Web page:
In this section, we want to investigate the evolution of different phenotypes in the tumor population using the replicator equations in a number of scenarios. In other hand, we have not considered the exact real values for payoffs in a specific tumor, because the payoffs differ from individual to individual. In this paper, we don’t restrict ourselves to a specific situation and we analyze the general forms of the model. This is a standard way to analyze highly variable environmental. In most of the papers in this area, there doesn’t exist any calibration for extracting exact real value of the payoff and most of the applied parameters are qualitative [8, 9, 12, 13, 38, 39]. Despite these, we delineate the phenotypes behaviors using the several possible scenarios under various environment conditions. This scenario represents different payoff in different environment. In fact we investigate different behavior of the phenotypes instead of investigating a special case using exact value. Theses scenarios are determined by the model variables: α, C1, C2, F1, F2, γ1, and γ2. In each case, the replicator equations iterate for 20 generations. In this regard, we investigate two scenarios that describe three phases including elimination, equilibrium and escape phases.

Scenario i) In this scenario, the imposed costs on cancer cells are low then population dynamic direct toward escape or equilibrium phase by increasing the impact of cancer growth factors.

As the first row in Figure 3 shows, the outcomes from the phases determined by α and the sum of costs (C1+C2) that set to lower than 1. Outcome is P phenotype (escape phase) if 2F1-γ1 is suffciently small.

Figures 4(a) and 4(b) show the population dynamic for the example of escape phase. Using initial conditons a, b = 1, α = 0.9, β = 0.1, F1 = 1.5, F2 = 0.5, γ2 = 0.2, γ1 = 0, C1 = 0 and C2 = 0.2, the conditions of Proposition 2 are satisfied. They show the population dynamics of tumor cells for 100 generations.

Fig. 3

Outcomes from the replicator equations. Each box represents the outcome in which specific values of 2F1-γ1 and 2F2-γ2 are varied (from 0 to 1).

Outcomes from the replicator equations. Each box represents the outcome in which specific values of 2F1-γ1 and 2F2-γ2 are varied (from 0 to 1).
Fig. 4

Population dynamic in the escape phase. The parameters characterising this game are a, b = 1, α = 0.9, β = 0.1, F1 = 1.5, F2 = 0.5, γ2 = 0.2, γ1 = 0, C1 = 0, C2 = 0.2 ..

Population dynamic in the escape phase. The parameters characterising this game are a, b = 1, α = 0.9, β = 0.1, F1 = 1.5, F2 = 0.5, γ2 = 0.2, γ1 = 0, C1 = 0, C2 = 0.2 ..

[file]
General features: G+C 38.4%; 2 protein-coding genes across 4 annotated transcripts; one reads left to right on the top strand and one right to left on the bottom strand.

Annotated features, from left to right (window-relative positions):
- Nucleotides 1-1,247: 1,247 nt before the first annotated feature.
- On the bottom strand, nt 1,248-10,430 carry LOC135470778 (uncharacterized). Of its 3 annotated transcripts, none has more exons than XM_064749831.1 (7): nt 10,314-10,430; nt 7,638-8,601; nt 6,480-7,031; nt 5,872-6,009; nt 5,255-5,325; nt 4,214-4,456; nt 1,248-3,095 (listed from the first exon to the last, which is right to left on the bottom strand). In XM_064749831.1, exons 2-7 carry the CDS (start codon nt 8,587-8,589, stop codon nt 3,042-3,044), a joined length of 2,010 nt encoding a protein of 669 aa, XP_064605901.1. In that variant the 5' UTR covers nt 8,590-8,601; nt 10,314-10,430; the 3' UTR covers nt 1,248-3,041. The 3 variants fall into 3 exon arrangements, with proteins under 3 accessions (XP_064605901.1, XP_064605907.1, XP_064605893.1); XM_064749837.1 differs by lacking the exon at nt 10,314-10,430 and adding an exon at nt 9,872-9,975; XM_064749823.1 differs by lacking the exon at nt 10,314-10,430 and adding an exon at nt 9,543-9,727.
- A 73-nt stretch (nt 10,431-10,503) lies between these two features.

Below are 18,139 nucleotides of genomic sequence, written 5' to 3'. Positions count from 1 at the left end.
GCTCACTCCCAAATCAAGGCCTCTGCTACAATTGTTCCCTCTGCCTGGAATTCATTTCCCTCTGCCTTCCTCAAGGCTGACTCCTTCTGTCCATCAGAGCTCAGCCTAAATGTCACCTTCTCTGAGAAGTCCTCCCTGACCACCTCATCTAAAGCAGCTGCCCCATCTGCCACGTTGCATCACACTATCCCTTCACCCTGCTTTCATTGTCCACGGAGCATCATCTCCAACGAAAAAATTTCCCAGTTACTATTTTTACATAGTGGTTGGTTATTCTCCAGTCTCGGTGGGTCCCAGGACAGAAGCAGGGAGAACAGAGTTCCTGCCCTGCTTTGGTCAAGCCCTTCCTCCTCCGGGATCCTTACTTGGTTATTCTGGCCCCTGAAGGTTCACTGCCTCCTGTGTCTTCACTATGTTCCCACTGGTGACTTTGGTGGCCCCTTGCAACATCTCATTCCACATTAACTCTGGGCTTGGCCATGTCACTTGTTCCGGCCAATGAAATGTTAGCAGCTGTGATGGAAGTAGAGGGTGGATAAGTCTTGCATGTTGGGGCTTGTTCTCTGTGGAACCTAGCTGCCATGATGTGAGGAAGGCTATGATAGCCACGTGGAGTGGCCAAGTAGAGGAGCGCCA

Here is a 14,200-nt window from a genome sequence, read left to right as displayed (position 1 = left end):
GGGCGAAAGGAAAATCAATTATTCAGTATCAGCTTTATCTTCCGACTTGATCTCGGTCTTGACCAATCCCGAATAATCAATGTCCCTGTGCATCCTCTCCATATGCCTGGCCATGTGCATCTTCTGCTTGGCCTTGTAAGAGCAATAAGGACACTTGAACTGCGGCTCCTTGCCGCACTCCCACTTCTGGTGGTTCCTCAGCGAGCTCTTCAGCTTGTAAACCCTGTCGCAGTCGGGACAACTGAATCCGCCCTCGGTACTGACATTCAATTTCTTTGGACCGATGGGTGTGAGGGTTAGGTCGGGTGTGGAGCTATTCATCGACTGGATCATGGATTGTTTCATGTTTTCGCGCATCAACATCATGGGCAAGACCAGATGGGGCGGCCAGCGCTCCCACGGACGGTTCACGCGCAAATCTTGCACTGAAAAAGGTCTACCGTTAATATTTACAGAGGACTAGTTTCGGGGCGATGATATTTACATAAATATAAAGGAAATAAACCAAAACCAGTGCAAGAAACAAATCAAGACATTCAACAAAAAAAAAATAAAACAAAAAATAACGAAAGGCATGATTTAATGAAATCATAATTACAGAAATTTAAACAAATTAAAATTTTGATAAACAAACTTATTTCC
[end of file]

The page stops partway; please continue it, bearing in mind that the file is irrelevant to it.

Equilibria are not always stable. Since stable and unstable equilibria play quite different roles in the dynamics of a system, it is useful to classify equilibrium points based on their stability. We consider biological network that are modeled by differential equations.

Definition 2. Let dynamic equations are calculated like the following system:


where P1, . . . , Pn, Q1 ≠ 0, . . . , Qn ≠ 0 are polynomials in λ1, . . . , λn, x1, . . . , xn. We can obtain critical points by equating equations to zero [32, 33]. A point x¯ is called a critical point (an equilibrium) when

Then eigenvalues of jacobian matrix J(λ¯,x¯) corresponding to every critical point can be calculated, and

(a) If all the eignvalues of the matrix J(λ¯,x¯) have negative real parts, then the point x¯ is stable.

(b) If the jacobian matrix J(λ¯,x¯) corresponding to the point x¯ has at least one eigenvalue with positive real part, then that point is unstable.

According to our definition 2, the equilibrium point (1,0,0) is stable (Table 3). In this game, the population dynamics direct toward the dominance of proliferating cells and a strategy profile (P,P) is NE and ESS. Tumor progression leads to an escape state resulting from the reduced ability of immune system in recognizing and killing cancer cells (C1 = 0, C2 = 0.2) or, alternatively, an increase in cellular resistance to the effects of cytotoxics (F1 = 1.5, F2 = 0.5).

In this scenario, outcome is Q phenotype (equilibrium phase) if 2F1-γ1 is high enough. When α is large, population dynamic is leading to the coexistence of three phenotypes. Figures 5(a) and 5(b) show population dynamic for the example of equilibrium phase. Using initial conditons a, b = 1, α = 0.1, β = 0.9, F2 = 1.5, F1 = 0.5, γ2 = 0, γ1 = 0.2, C2 = 0, and C1 = 0.2 the conditions of Proposition 3 are satisfied. As seen in Table 3, equilibrium point (0,1,0) is stable in Definition 2. In this game, population dynamic direct toward dominant quiescent cells and strategy profile(Q,Q) is NE and ESS. Empirical evidences indicate that tumors can remain dormant in patients for many years (at least 10 years). This state of dormant can be disrupted and cells escaped from immune control.

Fig. 5

Population dynamic in the equilibrium phase.The parameters characterising this game are a, b = 1, α = 0.1, β = 0.9, F2 = 1.5, F1 = 0.5, γ2 = 0, γ1 = 0.2, C2 = 0, C1 = 0.2 .

Population dynamic in the equilibrium phase.The parameters characterising this game are a, b = 1, α = 0.1, β = 0.9, F2 = 1.5, F1 = 0.5, γ2 = 0, γ1 = 0.2, C2 = 0, C1 = 0.2 .
Table 1

This table represents the general reward matrix for interactions between immune (I), proliferating (P) and quiescent(Q) cells. For example, αb is proliferating (P) payoff interaction between quiescent (Q) and proliferating (P) type

P b2+F1 αbb-C1
Qβb b2+F2 b-C2
Ia+γ1a+γ2 a2
Table 2

Description of Model Parameters

PProliferating cancer cells
QQuiescent cancer cells
IImmune cells
bBasic payoff for cancer cells
aBasic payoff for immune cells
γ1, γ2Net benefit
C1, C2The costs of cancer cells that imposed by immune cells
F1, F2The benefit produced by growth factors
αbFraction from basic payoff for proliferating cancer cell
βbFraction from basic payoff for quiescent cancer cell
Table 3

Analysis of critical points

ScenarioCritical PointsEigenvaluesDescription
(2)X0 = (0, 0, 0)0, 0, 0Free of cancer
X1 = (1, 0, 0)-1, - 0.5, 1Unstable
X2 = (0, 1, 0)-1, - 0.5, 1Unstable
X3 = (0, 0, 1)-0.5, - 0.5, - 0.5Stable